The Chartered Institute of Payroll Professionals ……………………………………………………………Policy News Journal
given to whether there are any legitimate reasons for the differences, such as different market rates in different industry sectors.
With thanks to Pinsent Masons for providing this summary.
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Drivers win employment status case 1 November 2016
An Employment Tribunal has ruled that two drivers who provide services to gig economy stalwart Uber are 'workers' within the meaning of the Employment Rights Act 1996.
This means they will be entitled to a limited number of employment rights (but not those accruing to 'employees' - which this case was not about). Amongst other rights, they will be entitled to:
5.6 weeks' paid annual leave each year
a maximum 48 hour average working week, and rest breaks the national minimum wage (and the national living wage) protection of the whistleblowing legislation.
As they are not employees, they will not be entitled to:
the ability to claim unfair dismissal
the right to a statutory redundancy payment
the benefit of the implied term of trust and confidence the protection of TUPE, if Uber sells its business
Of course, it is virtually certain that this tribunal decision will be appealed up and up, potentially to the Supreme Court. So, for now:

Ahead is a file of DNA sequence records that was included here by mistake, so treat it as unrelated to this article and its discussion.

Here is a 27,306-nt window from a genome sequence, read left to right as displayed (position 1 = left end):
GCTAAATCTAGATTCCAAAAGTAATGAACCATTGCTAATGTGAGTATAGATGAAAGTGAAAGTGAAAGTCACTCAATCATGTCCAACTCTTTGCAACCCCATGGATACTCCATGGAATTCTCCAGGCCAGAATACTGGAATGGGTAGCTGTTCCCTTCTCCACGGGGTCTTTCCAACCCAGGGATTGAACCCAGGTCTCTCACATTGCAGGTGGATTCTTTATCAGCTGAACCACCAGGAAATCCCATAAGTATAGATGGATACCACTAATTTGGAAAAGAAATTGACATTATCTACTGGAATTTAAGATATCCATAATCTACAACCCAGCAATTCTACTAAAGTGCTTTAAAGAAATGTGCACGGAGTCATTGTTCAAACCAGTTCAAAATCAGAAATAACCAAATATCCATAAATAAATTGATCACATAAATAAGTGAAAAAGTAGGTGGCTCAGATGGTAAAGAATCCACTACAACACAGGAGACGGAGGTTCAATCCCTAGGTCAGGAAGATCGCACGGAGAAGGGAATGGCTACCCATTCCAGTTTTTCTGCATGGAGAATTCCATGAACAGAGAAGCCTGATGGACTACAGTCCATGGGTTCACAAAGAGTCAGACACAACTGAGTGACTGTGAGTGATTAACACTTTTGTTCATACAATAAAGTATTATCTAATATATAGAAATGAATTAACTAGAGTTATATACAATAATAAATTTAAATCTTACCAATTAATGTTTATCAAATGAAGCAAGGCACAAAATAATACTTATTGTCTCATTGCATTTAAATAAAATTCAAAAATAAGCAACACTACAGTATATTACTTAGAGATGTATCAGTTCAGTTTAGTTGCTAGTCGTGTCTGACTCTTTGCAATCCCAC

1. any Uber drivers should bring tribunal claims on the assumption they are 'workers', and ask for the hearings to be stayed (put on hold) pending any appeals of today's decision 2. although this decision is fact-specific, and based on Uber's business model, it increases the chance of other 'gig economy' companies facing claims that their 'contractors' have worker status.
The transcript is available here .
With thanks to Daniel Barnett’s employment law bulletin which provided the details of this case.
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Employment Status - Judicial Office Holders 4 November 2016
Are judicial office holders employed under a contract?
No, held the EAT in Gilham v Ministry of Justice .
Whilst judges are undoubtedly office holders, the question for the EAT here was whether a district judge was also employed under a contract and was therefore entitled to protection from whistleblowing detriments and dismissal.
Although the Supreme Court held in Ministry of Justice v O'Brien (March 2012) that Recorders are 'workers' (which would ordinarily imply the existence of a contract), that decision was expressly not arrived at on the basis that part-time judges have contracts. Rather Recorders are in an 'employment relationship'• within the particular meaning of the framework agreement on part-time work.
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